Hear, Be Heard, Believe and Speak In Your Language.

c. 1868

Image via Wikipedia

Self-Care Tip #187 – Say it better by saying it in your voice.  Be a friend to yourself.

We all have our own language.  I’m not talking about Hungarian or Spanish.  I’m roughly talking about Jungian typology.  We speak and hear, we are heard and we find that we believe better with it.  But we don’t all know that and so don’t treat ourselves with enough courtesy.

For example, many of us used to think that listening to emotions was silly and that using graphs and quoting studies was smart.  (Who ever heard of smart emotions or even spiritual intelligence for that matter?!)  We used to hold our breath and hope our brains would change if we despised our own wiring enough.  As if our genes would get the hint, give up their mortgage and leave town, disgraced.

Hopefully after the paternity of the genes in question was established, and if we grew a little, we noticed that there is no better way to speak than what is our own voice.

Say it.

That was lovely.  Thank you.

We can listen to the beautiful music of Celine Dion French Album, or watch the foreign film Like Water for Chocolate (Spanish: Como agua para chocolate) without subtitles, or sing the African-American spiritual song from the 1930s, Kumbaya.  We will get a partial understanding of what is intended, what is said, what is felt.  We will know that someone is desperately in love with someone else, for example, in Como Agua Para Chocolate – but not get the full story of course unless we hear the words in the language we know.  Saying that one language is greater than another is hopefully buried with Hitler.  Our temperaments speak uniquely as well by design.  They are not qualified differently from each other.  True, they are better suited for different tasks, jobs, audiences.  But that doesn’t make one smarter or dumber than another.  Regardless of the bank account any one or many may hold, there is no difference in value between them.

If we want to say something, ….  Well all I can say is this just feels right?  You know what I mean?  😉

Question:  What has helped you discover your language best?  How has it helped you understand your connections better?  Please tell me your story.

Why Are You Walking The Road Alone?

Part of humility is not isolating.  You have to be able to receive to be a friend.  Dan Allender Ph.D. calls it suffer the kindness.

From looking at him, I didn’t guess at first that Fink was lonely, but he was.  Under-appreciated, whenever Fink thought about making new friends, he remembered that he wasn’t young any more.  All his “real” friendships were made when he hung-out for hours, had spares in the trunk so to speak.  If one relationship didn’t develop well, he still had time and possibilities that the future offers.  In this sense, Fink had been rich.  He had after all that, maybe 3 friends he considered “real.”  But over the last several years, with real jobs and families of their own, his real friends weren’t returning his calls.  Now, he thought, he may as well as not have given them his special self.  Now he was older and not so rich.  Fink kept picking at that scab, even though he knew it wasn’t so masculine to be upset about your neglected special self.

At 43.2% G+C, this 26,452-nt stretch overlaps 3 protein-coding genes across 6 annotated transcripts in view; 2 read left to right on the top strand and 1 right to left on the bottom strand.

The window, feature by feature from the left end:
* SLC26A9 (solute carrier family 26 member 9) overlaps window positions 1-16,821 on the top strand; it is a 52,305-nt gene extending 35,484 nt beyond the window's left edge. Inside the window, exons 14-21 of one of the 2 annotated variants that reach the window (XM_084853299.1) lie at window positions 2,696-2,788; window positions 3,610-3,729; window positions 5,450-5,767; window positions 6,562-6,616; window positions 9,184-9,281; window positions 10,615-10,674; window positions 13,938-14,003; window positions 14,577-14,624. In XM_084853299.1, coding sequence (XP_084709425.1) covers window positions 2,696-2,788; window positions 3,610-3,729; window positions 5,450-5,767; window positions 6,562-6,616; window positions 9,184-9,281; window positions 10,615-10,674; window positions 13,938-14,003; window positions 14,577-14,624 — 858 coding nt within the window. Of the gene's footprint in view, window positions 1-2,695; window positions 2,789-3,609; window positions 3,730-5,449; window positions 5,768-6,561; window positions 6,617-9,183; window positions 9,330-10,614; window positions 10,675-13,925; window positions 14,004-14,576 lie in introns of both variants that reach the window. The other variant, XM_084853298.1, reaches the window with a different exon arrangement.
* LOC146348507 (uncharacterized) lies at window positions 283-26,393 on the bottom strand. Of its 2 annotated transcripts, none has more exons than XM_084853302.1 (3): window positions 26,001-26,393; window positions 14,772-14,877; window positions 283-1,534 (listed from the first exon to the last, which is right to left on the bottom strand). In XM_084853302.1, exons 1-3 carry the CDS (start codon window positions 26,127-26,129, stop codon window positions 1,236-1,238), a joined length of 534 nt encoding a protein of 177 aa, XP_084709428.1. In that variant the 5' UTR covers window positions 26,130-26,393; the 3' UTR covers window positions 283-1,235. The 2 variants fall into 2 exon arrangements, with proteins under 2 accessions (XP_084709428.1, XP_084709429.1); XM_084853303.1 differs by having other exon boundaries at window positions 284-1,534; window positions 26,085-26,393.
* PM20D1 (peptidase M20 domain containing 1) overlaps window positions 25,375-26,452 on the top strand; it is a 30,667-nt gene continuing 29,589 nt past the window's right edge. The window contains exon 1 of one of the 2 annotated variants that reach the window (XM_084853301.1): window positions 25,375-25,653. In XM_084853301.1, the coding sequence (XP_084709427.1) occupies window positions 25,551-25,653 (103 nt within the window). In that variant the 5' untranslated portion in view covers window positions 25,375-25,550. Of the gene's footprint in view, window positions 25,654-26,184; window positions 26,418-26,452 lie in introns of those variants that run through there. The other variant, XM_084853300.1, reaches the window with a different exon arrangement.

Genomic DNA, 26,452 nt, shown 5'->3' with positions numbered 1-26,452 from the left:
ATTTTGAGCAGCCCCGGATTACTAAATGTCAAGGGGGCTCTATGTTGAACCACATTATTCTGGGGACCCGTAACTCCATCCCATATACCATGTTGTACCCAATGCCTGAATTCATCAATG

At times we are lonely, but have trouble valuing the relationships being offered.  We see ourselves as something set apart.  This might be part of our drive to self-preserve.  Bits of neurons fighting over signals in our brain telling us that we need to dominate to propagate our genes.  Maybe.  But there is that intersection when choice crosses.

We remember from Sebastian Seung‘s work that our memories are not stored in our genes.  That gives us something tangible to work with.

I remember walking on the beach with a girlfriend when we were still in medical school.  I told her, “I’m tired of feeling bad about things I never had a choice in!”  It still seems wasteful to moralize things like temperament and our nature.  In fact, we’ve argued the opposite at length in previous blog posts.  Embrace that part of you and run with it! we said.

So what do we do with Fink?  For starters, tell him that his drives are what they are.  The real question is, what’s he going to do with his genetic drives?  Do good things with that energy?  (If we can call genetic drive an energy.)  Or will he do things that aren’t so good for him.  There comes the choice.  Fink.  Suffer the kindness.  (Thanks Dan Allender!)  In the end you will be happier and healthier for it.  Even if you are half as hot as your genes tell you you are, who cares if you are walking the road alone.

Self-Care Tip #86 – Suffer the kindess.  Be a friend to yourself.

Question:  What has been a barrier in your life from connecting with others?  Please tell me your story.